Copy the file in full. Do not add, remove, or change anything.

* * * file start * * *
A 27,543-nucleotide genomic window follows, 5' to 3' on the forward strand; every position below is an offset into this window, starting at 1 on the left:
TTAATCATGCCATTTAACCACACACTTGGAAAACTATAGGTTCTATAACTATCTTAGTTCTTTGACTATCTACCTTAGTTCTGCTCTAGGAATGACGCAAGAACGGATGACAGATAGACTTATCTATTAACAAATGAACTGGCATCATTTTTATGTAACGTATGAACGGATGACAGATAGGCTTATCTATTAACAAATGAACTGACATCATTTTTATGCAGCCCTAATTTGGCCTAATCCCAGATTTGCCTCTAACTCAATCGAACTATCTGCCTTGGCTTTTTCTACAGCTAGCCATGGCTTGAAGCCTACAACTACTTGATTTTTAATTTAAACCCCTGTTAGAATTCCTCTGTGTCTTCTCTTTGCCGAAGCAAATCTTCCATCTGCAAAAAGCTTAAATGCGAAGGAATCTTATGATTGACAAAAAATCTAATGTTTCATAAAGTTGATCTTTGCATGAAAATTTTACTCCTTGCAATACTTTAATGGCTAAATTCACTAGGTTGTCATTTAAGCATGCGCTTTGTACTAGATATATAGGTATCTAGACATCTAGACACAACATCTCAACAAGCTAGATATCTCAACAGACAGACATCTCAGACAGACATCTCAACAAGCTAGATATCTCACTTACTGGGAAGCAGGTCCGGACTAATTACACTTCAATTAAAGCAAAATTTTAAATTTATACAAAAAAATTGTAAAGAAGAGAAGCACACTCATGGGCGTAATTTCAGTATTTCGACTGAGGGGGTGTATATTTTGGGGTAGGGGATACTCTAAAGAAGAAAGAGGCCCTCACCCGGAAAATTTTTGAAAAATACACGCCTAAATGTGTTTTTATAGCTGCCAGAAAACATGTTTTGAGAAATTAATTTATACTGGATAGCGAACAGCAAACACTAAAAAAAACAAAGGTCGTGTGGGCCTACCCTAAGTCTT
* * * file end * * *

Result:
A 27,543-nucleotide genomic window follows, 5' to 3' on the forward strand; every position below is an offset into this window, starting at 1 on the left:
TTAATCATGCCATTTAACCACACACTTGGAAAACTATAGGTTCTATAACTATCTTAGTTCTTTGACTATCTACCTTAGTTCTGCTCTAGGAATGACGCAAGAACGGATGACAGATAGACTTATCTATTAACAAATGAACTGGCATCATTTTTATGTAACGTATGAACGGATGACAGATAGGCTTATCTATTAACAAATGAACTGACATCATTTTTATGCAGCCCTAATTTGGCCTAATCCCAGATTTGCCTCTAACTCAATCGAACTATCTGCCTTGGCTTTTTCTACAGCTAGCCATGGCTTGAAGCCTACAACTACTTGATTTTTAATTTAAACCCCTGTTAGAATTCCTCTGTGTCTTCTCTTTGCCGAAGCAAATCTTCCATCTGCAAAAAGCTTAAATGCGAAGGAATCTTATGATTGACAAAAAATCTAATGTTTCATAAAGTTGATCTTTGCATGAAAATTTTACTCCTTGCAATACTTTAATGGCTAAATTCACTAGGTTGTCATTTAAGCATGCGCTTTGTACTAGATATATAGGTATCTAGACATCTAGACACAACATCTCAACAAGCTAGATATCTCAACAGACAGACATCTCAGACAGACATCTCAACAAGCTAGATATCTCACTTACTGGGAAGCAGGTCCGGACTAATTACACTTCAATTAAAGCAAAATTTTAAATTTATACAAAAAAATTGTAAAGAAGAGAAGCACACTCATGGGCGTAATTTCAGTATTTCGACTGAGGGGGTGTATATTTTGGGGTAGGGGATACTCTAAAGAAGAAAGAGGCCCTCACCCGGAAAATTTTTGAAAAATACACGCCTAAATGTGTTTTTATAGCTGCCAGAAAACATGTTTTGAGAAATTAATTTATACTGGATAGCGAACAGCAAACACTAAAAAAAACAAAGGTCGTGTGGGCCTACCCTAAGTCTT